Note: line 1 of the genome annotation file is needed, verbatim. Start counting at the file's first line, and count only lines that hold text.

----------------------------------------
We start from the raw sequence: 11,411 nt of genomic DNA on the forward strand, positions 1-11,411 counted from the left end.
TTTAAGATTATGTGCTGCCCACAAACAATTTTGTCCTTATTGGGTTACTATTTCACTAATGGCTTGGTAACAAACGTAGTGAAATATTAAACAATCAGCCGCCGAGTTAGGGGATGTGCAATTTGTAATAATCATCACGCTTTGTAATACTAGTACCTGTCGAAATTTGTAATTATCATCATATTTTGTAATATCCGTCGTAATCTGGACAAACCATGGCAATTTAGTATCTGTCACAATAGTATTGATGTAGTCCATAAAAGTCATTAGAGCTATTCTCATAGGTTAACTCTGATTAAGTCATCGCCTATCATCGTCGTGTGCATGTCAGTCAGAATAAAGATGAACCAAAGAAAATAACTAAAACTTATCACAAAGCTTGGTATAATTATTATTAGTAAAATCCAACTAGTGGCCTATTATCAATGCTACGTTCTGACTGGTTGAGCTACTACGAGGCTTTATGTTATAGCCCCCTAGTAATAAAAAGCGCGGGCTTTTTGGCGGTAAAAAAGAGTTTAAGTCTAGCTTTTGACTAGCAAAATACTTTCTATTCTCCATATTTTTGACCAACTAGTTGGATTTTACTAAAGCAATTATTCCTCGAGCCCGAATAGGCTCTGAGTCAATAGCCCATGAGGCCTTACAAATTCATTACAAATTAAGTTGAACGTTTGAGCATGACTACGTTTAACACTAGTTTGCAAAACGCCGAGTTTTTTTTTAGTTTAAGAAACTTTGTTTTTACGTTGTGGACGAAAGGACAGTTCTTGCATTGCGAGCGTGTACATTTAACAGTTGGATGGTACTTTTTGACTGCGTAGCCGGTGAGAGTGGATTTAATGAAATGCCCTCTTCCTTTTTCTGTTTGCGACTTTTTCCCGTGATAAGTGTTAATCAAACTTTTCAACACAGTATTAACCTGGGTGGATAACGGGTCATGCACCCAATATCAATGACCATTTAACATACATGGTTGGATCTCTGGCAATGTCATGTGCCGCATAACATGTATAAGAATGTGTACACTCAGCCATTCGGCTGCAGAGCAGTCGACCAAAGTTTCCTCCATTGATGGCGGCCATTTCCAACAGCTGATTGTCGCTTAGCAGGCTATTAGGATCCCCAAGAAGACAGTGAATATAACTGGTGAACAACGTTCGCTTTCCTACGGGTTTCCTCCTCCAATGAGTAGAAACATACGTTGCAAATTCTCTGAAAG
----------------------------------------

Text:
We start from the raw sequence: 11,411 nt of genomic DNA on the forward strand, positions 1-11,411 counted from the left end.